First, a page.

• Announcements

    • khawk

      Download the Game Design and Indie Game Marketing Freebook   07/19/17

      GameDev.net and CRC Press have teamed up to bring a free ebook of content curated from top titles published by CRC Press. The freebook, Practices of Game Design & Indie Game Marketing, includes chapters from The Art of Game Design: A Book of Lenses, A Practical Guide to Indie Game Marketing, and An Architectural Approach to Level Design. The GameDev.net FreeBook is relevant to game designers, developers, and those interested in learning more about the challenges in game development. We know game development can be a tough discipline and business, so we picked several chapters from CRC Press titles that we thought would be of interest to you, the GameDev.net audience, in your journey to design, develop, and market your next game. The free ebook is available through CRC Press by clicking here. The Curated Books The Art of Game Design: A Book of Lenses, Second Edition, by Jesse Schell Presents 100+ sets of questions, or different lenses, for viewing a game’s design, encompassing diverse fields such as psychology, architecture, music, film, software engineering, theme park design, mathematics, anthropology, and more. Written by one of the world's top game designers, this book describes the deepest and most fundamental principles of game design, demonstrating how tactics used in board, card, and athletic games also work in video games. It provides practical instruction on creating world-class games that will be played again and again. View it here. A Practical Guide to Indie Game Marketing, by Joel Dreskin Marketing is an essential but too frequently overlooked or minimized component of the release plan for indie games. A Practical Guide to Indie Game Marketing provides you with the tools needed to build visibility and sell your indie games. With special focus on those developers with small budgets and limited staff and resources, this book is packed with tangible recommendations and techniques that you can put to use immediately. As a seasoned professional of the indie game arena, author Joel Dreskin gives you insight into practical, real-world experiences of marketing numerous successful games and also provides stories of the failures. View it here. An Architectural Approach to Level Design This is one of the first books to integrate architectural and spatial design theory with the field of level design. The book presents architectural techniques and theories for level designers to use in their own work. It connects architecture and level design in different ways that address the practical elements of how designers construct space and the experiential elements of how and why humans interact with this space. Throughout the text, readers learn skills for spatial layout, evoking emotion through gamespaces, and creating better levels through architectural theory. View it here. Learn more and download the ebook by clicking here. Did you know? GameDev.net and CRC Press also recently teamed up to bring GDNet+ Members up to a 20% discount on all CRC Press books. Learn more about this and other benefits here.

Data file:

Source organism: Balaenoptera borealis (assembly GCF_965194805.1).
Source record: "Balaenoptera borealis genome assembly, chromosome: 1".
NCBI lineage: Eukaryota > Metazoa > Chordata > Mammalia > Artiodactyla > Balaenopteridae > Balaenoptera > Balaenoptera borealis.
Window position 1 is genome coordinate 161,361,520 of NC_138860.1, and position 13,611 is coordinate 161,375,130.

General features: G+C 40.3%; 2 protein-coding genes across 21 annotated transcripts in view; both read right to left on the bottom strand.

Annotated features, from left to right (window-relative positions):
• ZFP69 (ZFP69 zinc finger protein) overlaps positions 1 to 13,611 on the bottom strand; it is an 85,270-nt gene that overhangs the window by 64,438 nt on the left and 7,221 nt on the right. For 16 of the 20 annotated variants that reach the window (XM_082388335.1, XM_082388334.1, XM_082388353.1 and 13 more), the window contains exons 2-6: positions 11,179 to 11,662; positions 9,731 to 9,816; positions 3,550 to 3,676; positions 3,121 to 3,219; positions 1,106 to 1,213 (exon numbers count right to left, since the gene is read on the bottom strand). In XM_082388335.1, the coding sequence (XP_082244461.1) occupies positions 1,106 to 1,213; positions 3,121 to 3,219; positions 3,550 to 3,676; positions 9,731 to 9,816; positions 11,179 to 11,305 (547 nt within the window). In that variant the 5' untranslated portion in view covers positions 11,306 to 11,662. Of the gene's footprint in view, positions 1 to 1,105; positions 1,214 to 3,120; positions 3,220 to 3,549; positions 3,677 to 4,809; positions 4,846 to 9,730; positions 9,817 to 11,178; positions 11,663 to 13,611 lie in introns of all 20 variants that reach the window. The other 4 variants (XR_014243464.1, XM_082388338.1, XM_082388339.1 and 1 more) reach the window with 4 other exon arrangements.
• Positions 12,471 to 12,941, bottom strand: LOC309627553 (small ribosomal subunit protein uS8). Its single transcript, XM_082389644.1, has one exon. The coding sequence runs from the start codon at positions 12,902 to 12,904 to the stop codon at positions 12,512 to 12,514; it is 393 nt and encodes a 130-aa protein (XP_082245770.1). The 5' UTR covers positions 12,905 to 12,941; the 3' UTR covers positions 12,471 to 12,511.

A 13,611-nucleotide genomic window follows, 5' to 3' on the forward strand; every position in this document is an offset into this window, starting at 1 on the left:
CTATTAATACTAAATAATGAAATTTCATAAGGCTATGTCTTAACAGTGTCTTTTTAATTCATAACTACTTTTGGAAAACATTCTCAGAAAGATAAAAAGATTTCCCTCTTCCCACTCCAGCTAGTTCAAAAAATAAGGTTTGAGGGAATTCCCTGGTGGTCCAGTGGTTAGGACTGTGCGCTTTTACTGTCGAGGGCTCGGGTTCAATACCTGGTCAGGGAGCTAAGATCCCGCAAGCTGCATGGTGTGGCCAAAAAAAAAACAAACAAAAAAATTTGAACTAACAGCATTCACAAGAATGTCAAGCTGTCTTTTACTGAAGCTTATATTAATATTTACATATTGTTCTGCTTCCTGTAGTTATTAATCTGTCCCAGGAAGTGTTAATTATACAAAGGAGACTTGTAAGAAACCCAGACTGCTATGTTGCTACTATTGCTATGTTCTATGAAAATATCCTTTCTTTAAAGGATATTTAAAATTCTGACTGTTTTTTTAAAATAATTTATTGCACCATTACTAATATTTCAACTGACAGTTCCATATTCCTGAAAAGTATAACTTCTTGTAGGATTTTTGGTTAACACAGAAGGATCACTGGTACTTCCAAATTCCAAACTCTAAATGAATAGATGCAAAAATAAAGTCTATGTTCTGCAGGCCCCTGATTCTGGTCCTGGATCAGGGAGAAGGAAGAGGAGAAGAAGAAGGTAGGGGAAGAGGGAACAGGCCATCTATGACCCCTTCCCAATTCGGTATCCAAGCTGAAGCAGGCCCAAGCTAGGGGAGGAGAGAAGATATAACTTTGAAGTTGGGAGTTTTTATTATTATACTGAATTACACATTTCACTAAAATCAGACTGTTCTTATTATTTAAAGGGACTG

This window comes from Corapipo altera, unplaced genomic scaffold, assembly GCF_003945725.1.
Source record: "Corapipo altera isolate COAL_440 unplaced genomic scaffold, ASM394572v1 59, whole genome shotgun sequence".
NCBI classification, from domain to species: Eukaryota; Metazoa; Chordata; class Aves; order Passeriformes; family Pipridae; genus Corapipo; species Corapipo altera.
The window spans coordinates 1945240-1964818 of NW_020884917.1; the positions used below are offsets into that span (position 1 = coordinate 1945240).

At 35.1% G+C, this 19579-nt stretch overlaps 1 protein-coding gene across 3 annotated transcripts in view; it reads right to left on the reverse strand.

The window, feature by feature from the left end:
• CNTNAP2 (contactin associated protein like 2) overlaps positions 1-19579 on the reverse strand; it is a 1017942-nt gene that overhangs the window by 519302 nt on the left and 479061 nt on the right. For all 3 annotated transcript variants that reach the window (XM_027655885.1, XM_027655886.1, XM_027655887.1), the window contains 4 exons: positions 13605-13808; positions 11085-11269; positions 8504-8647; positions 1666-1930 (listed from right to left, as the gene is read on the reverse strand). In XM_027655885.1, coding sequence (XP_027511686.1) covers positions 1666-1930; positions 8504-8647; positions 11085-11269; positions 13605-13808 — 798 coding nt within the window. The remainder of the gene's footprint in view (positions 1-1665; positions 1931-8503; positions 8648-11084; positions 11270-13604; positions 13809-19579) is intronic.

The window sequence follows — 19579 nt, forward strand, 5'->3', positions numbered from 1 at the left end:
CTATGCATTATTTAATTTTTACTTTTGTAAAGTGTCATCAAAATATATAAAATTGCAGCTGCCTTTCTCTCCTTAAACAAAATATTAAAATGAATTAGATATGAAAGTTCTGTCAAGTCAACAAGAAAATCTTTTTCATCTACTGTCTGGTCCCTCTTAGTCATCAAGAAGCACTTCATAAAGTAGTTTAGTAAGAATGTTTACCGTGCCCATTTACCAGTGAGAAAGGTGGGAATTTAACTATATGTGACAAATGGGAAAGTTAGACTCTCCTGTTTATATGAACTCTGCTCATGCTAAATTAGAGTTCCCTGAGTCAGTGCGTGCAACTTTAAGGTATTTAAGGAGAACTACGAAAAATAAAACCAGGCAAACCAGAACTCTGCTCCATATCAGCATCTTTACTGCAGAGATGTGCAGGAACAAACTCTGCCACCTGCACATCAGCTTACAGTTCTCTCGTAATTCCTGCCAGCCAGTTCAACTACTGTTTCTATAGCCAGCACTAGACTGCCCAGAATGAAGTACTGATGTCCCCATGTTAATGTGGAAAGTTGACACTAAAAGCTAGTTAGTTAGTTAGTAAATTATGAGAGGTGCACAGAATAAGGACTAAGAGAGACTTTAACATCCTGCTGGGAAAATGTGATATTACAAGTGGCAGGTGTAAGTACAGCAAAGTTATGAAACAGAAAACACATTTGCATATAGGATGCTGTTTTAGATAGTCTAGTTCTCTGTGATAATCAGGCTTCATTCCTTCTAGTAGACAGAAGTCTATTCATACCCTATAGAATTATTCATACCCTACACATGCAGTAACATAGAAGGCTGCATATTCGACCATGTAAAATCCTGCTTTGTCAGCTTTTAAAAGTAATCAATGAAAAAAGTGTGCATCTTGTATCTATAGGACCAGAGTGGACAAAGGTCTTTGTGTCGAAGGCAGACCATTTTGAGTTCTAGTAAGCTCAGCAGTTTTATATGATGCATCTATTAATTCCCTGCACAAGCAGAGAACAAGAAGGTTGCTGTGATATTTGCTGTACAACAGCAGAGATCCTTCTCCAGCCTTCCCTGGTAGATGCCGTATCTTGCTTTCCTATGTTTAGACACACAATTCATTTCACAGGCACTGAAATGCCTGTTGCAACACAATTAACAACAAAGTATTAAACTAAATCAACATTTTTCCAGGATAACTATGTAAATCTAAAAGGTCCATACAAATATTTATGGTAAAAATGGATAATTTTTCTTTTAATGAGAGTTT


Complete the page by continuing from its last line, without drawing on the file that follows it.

Sign in to follow this  
Followers 0
MAEnthoven

Resume / Portfolio Critique

9 posts in this topic

http://www.MatthewEnthoven.com I love blunt/honest advice. Targeting Blizzard at the moment for Game Design internship in World of Warcraft or Starcraft. Any advice on these two positions is also much appreciated.
0

Share this post


Link to post
Share on other sites
Ah wonderful, I love to critizise. Here we go:
Seriously, in the projects, you write nowhere what YOU actually did. Those might be games someone else coded, and you just sat back and enjoyed yourself with some light "advise".
I'd also like to know what those projects are before I click on them.(talking about the main site, when I hover above the "portfolio" button.) It's just a waste of time, to have to click on each of those things and read through all that.

I also think you highlight the wrong things. How am I supposed to kinow what a "GPA 3.08" is? Just write in plain words how far in into your studies you are, and in bold what degrees you already have.

I personally don't like Blogs on Portfolio sites, it's just not relevant. Especially not a blog that is called "pro gaming". In case you haven't heard: you are not paid to play, you are paid to work. If you are such a progamer, or claim to be, then you can't have that much experience, since you spent most of your time playing. (and NO, game design is NOT playing games)

Ah yes, another thing I personally think is ...odd:
Quote:
Extensive experience in Lua, 3ds Max, Java, C++, OpenGL, javascript, XML, XSLT, HTML, Visual Basic, Microsoft Word, Excel, Powerpoint, and Access. Experience with Scheme, MySQL, C#, and Cocoa/Objective C.

So you have "extensive experience" with ALL of those? I think you don't realise what "extensive" means. Or "experience". Please, be honest about your knowledge, or ask someone who can actually assess your skills. You have to sell yourself, but don't go THAT far.
0

Share this post